Uber has lost its license to operate in London

Uber has lost its license to operate in London, dealing a massive blow to the hugely-popular-yet-beleaguered taxi-hailing app company.

The company's current license to operate in the British capital expires on September 30. Its drivers can continue to operate until that date, but Uber has just 21 days to appeal the ruling.

Transport for London (TfL), which regulates public transport in the city, said the company was not a "fit and proper" operator in its ruling, stating that "Uber’s approach and conduct demonstrate a lack of corporate responsibility", particularly with regard to policing its drivers.

Thousands of drivers in limbo

Uber has more than 40,000 drivers on its books in London, with 3.5 million Londoners using the app to hire cars. 

While it's been praised for its ease of use, GPS-based pick-ups and affordable fares, Uber has regularly faced criticism from London's traditional black cab services, who argue that Uber's financial practices and lack of regulation amount to unfair competition. 

TfL also found fault with Uber's "approach to explaining the use of Greyball in London – software that could be used to block regulatory bodies from gaining full access to the app and prevent officials from undertaking regulatory or law enforcement duties".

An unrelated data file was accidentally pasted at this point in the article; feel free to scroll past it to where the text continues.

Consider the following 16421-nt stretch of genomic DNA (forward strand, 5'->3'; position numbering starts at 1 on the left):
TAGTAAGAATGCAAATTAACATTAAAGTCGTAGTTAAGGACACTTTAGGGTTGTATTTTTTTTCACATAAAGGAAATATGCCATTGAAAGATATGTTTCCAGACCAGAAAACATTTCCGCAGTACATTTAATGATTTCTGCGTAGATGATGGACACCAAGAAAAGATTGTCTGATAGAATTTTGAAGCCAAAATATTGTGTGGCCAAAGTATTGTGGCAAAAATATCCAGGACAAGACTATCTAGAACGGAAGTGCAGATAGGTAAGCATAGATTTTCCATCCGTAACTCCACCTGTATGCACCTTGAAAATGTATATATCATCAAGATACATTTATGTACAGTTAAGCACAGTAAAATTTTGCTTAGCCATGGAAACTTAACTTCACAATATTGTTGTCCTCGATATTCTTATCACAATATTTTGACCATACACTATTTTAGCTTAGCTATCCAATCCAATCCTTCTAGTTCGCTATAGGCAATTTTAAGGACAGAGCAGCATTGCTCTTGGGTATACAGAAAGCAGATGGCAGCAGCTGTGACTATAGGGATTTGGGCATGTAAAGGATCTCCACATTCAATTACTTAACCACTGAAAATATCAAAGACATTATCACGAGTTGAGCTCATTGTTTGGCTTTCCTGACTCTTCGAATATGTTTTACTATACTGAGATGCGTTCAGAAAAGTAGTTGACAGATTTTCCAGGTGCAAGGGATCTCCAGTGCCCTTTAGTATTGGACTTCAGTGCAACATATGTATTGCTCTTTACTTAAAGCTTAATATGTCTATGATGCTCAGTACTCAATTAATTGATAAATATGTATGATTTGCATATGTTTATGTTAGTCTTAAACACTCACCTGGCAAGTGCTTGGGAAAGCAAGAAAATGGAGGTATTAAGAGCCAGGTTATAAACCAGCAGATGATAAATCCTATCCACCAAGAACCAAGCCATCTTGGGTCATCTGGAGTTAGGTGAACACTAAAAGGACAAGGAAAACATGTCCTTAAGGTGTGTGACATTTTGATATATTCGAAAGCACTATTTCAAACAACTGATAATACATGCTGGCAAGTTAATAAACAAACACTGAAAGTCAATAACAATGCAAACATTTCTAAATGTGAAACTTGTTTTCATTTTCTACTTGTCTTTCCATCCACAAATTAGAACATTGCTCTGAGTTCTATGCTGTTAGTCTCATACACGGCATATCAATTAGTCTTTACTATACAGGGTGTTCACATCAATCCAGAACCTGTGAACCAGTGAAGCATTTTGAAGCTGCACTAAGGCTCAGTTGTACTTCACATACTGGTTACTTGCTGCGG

Responding to the ruling, Tom Elvidge, General Manager of Uber in London said: "By wanting to ban our app from the capital, Transport for London and the Mayor have caved in to a small number of people who want to restrict consumer choice."

"If this decision stands, it will put more than 40,000 licensed drivers out of work and deprive Londoners of a convenient and affordable form of transport.

"To defend the livelihoods of all those drivers, and the consumer choice of millions of Londoners who use our app, we intend to immediately challenge this in the courts."

Cabs and controversy

Uber has frequently courted controversy around the globe prior to today's ruling. Uber's driver hiring practices circumvent some of the license requirements that other operators have to deal with, while there have been numerous allegations of rape and assault against its drivers.

At a board level, meanwhile, Uber's former CEO Travis Kalanick was ousted following claims that he fostered a negative workplace culture in which sexual harassment was commonplace.

Today's ruling, in one of the world's leading capital cities, will set a troubling precedent for Uber, with other cities and countries in which it faces opposition now likely buoyed to take firmer action against the company.